Media Literacy Week is coming up, starting November 6th, and it is perfectly timed as you think about sources and what you want to include in your upcoming papers and projects. Media literacy is vital to anyone, teaching you how to understand and critique the many messages news, entertainment, advertising, and more send to you, and protecting you from manipulation by those who would influence your opinion or behavior (or, at least, minimizing that influence).
The National Association for Media Literacy Education defines media literacy as “the ability to ACCESS, ANALYZE, EVALUATE, COMMUNICATE and CREATE using all forms of communication”. It’s worth taking time to think about each of those abilities as you move forward in the semester.
You have access to a lot of things, from books to the internet, and you probably learn from a lot of types of sources in your day-to-day life. At IU East, you also have access to numerous scholarly databases of material produced for and by academics and researchers. Most of our databases are made up of sources that try to minimize their own bias. Others, like Opposing Viewpoints in Context, do not. But any source – from ads on television to the most reputable peer-reviewed journal – should be consumed thoughtfully and critically.
This is arguably the most important part of media literacy. Read everything carefully, and think about it. Who wrote it? Why? What does the author or corporation stand to gain from it? Is it current, or pretty old? Does the author explain where their information came from? Are those sources that they used reliable, or sketchy looking? Does the text itself look professional, or are there sloppy spelling and grammatical errors? Or are there even things they’ve just plain got wrong? Make sure whatever you’re using satisfies your standards. You’re not alone – the library has an incredible guide designed to help you understand, critique, and avoid fake news in all its forms.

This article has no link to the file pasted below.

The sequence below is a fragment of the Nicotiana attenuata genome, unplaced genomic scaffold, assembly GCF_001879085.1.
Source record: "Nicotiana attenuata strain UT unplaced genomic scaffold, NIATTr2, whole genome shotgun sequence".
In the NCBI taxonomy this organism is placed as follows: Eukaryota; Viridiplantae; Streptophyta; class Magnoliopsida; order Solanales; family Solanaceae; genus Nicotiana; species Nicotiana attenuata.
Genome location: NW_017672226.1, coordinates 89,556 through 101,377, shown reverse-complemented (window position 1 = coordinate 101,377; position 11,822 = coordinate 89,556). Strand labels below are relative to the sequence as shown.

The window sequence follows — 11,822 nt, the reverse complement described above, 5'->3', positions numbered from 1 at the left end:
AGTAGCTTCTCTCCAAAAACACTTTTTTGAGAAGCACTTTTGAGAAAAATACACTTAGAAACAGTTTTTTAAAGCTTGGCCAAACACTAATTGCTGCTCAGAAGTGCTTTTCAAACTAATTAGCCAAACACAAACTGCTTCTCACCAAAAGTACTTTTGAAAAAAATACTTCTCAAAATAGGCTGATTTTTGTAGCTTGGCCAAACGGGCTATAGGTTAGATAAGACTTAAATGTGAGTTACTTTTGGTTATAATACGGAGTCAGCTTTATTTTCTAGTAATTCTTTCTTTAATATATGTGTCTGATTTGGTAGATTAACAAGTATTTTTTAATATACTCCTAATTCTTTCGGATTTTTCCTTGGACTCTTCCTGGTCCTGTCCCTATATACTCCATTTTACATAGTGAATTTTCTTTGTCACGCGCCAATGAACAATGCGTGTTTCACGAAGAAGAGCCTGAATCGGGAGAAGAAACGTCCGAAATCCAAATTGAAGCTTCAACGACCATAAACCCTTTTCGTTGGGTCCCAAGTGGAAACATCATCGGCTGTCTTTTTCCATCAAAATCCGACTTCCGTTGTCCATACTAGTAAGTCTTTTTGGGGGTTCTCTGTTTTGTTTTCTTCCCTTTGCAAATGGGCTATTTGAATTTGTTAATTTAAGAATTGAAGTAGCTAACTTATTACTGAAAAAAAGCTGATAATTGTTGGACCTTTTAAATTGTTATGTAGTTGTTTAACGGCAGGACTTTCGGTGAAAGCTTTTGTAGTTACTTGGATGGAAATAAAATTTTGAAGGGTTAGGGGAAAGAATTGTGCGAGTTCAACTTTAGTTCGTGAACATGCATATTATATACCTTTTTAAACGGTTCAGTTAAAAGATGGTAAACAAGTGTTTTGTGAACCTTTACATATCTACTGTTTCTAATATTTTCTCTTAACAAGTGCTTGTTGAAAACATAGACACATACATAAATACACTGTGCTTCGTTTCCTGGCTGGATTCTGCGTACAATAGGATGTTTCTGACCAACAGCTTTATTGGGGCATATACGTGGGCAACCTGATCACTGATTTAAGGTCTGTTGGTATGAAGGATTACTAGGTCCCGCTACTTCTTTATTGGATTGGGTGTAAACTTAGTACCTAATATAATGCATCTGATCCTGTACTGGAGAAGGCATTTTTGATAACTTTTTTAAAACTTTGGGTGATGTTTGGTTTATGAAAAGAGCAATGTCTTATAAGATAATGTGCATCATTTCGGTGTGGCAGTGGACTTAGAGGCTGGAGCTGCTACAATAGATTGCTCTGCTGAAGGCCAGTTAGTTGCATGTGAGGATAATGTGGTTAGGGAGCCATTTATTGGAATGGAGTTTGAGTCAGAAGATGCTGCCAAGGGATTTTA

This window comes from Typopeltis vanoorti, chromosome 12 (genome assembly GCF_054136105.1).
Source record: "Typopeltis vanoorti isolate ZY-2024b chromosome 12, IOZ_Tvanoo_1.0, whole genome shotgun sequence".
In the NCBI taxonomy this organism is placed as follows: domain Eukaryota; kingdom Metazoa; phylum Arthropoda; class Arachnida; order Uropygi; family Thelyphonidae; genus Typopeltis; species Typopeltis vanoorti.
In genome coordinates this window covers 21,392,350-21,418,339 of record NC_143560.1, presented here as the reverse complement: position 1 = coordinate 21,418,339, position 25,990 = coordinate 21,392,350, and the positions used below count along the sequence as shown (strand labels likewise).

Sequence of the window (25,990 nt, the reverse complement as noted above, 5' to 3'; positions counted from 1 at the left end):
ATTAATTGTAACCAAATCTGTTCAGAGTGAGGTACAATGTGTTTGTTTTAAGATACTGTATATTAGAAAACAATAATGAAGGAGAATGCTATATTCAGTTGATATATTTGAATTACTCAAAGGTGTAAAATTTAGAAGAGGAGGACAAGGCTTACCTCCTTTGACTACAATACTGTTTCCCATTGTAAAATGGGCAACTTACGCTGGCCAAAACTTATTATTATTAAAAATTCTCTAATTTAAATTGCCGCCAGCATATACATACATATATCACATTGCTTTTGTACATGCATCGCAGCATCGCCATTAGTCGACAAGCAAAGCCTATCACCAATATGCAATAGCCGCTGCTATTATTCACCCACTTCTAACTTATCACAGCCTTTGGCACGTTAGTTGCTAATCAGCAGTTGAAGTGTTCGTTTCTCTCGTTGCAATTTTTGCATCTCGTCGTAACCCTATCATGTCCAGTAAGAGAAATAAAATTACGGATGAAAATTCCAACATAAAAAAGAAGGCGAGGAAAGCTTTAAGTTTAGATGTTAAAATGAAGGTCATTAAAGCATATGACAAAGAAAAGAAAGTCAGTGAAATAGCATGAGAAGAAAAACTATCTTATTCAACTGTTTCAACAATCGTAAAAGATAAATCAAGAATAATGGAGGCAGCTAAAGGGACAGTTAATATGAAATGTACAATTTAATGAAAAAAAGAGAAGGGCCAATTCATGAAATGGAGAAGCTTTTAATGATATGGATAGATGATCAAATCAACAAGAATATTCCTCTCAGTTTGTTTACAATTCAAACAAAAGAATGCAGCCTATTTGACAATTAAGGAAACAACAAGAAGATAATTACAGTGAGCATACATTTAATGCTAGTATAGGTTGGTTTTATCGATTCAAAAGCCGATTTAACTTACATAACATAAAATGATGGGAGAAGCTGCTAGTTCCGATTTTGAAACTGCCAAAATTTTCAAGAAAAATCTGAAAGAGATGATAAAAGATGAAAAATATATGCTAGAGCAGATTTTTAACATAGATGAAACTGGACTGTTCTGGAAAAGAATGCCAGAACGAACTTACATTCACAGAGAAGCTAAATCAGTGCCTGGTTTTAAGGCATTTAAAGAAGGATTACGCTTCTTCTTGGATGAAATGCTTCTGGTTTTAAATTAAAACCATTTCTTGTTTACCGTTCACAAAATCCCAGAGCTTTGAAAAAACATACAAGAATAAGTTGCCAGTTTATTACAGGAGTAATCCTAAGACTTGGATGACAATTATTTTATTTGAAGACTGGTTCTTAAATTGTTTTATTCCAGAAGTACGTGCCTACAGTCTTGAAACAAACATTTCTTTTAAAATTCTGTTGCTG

Now that you’ve thought about the strengths and weaknesses of a source, you can evaluate its worth. It doesn’t need to satisfy every criteria you analyzed. If the information is old, that might not matter if the topic doesn’t require currency, like scholarship on the works of Shakespeare. Information about car crash dangers written by an automobile company may still be reliable, despite their commercial interest, if they did actually observe and wreck a few dozen of them in safety testing. But if there are multiple red flags that you see with a source, it isn’t something you’ll want to use. Reflect on what was said. Consider how closely that adheres to other sources you trust. Then, make your decision.
Understanding media messages targeted at you is important. But you have a responsibility, too. When you write your papers, you need to avoid blindly passing on unexamined claims and messages. For most types of assignments, you need to be as accurate and impartial as you can. Highlight your own sources. Show the rigor of your work. Again, though, you’re not alone. Professionals in the Writing Center here at IU East can help you in crafting your paper, developing your argument, and avoiding regurgitating the opinions of others.
Your responsibilities don’t end there. Understanding how media is framed to you, gives you a significant advantage in crafting your own messages to elicit your desired opinion or reaction. You can use your power of media literacy for evil, trying to manipulate others. Or you can use it for good, creating thought-provoking work – written papers, speeches in class, YouTube videos, anything – that is informative and trustworthy. Remember, you are not passive. You are part of the conversation. A media literate person speaks, in addition to be spoken to. And you can make your messages elevate any conversation.
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